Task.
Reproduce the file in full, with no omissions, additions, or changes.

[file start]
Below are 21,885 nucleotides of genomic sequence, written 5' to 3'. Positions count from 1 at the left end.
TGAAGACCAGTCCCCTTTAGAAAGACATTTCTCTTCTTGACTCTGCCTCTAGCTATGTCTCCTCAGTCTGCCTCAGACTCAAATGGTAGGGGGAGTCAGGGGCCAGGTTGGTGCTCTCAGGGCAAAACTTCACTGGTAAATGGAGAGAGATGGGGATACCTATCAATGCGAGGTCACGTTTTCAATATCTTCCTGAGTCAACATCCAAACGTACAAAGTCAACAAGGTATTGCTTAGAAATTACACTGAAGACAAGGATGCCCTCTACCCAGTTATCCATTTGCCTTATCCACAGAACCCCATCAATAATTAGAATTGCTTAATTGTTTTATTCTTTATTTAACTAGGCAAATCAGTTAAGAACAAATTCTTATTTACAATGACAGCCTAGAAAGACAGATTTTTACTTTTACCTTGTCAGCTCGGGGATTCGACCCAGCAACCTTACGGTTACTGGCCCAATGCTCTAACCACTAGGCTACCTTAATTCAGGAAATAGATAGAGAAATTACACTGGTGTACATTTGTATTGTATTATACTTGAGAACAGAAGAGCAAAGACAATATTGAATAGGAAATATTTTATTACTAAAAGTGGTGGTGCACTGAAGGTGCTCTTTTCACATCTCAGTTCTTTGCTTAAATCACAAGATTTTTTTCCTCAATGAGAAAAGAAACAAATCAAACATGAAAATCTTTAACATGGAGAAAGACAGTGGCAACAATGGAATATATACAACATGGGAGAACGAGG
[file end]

Below are 21,885 nucleotides of genomic sequence, written 5' to 3'. Positions count from 1 at the left end.
TGAAGACCAGTCCCCTTTAGAAAGACATTTCTCTTCTTGACTCTGCCTCTAGCTATGTCTCCTCAGTCTGCCTCAGACTCAAATGGTAGGGGGAGTCAGGGGCCAGGTTGGTGCTCTCAGGGCAAAACTTCACTGGTAAATGGAGAGAGATGGGGATACCTATCAATGCGAGGTCACGTTTTCAATATCTTCCTGAGTCAACATCCAAACGTACAAAGTCAACAAGGTATTGCTTAGAAATTACACTGAAGACAAGGATGCCCTCTACCCAGTTATCCATTTGCCTTATCCACAGAACCCCATCAATAATTAGAATTGCTTAATTGTTTTATTCTTTATTTAACTAGGCAAATCAGTTAAGAACAAATTCTTATTTACAATGACAGCCTAGAAAGACAGATTTTTACTTTTACCTTGTCAGCTCGGGGATTCGACCCAGCAACCTTACGGTTACTGGCCCAATGCTCTAACCACTAGGCTACCTTAATTCAGGAAATAGATAGAGAAATTACACTGGTGTACATTTGTATTGTATTATACTTGAGAACAGAAGAGCAAAGACAATATTGAATAGGAAATATTTTATTACTAAAAGTGGTGGTGCACTGAAGGTGCTCTTTTCACATCTCAGTTCTTTGCTTAAATCACAAGATTTTTTTCCTCAATGAGAAAAGAAACAAATCAAACATGAAAATCTTTAACATGGAGAAAGACAGTGGCAACAATGGAATATATACAACATGGGAGAACGAGG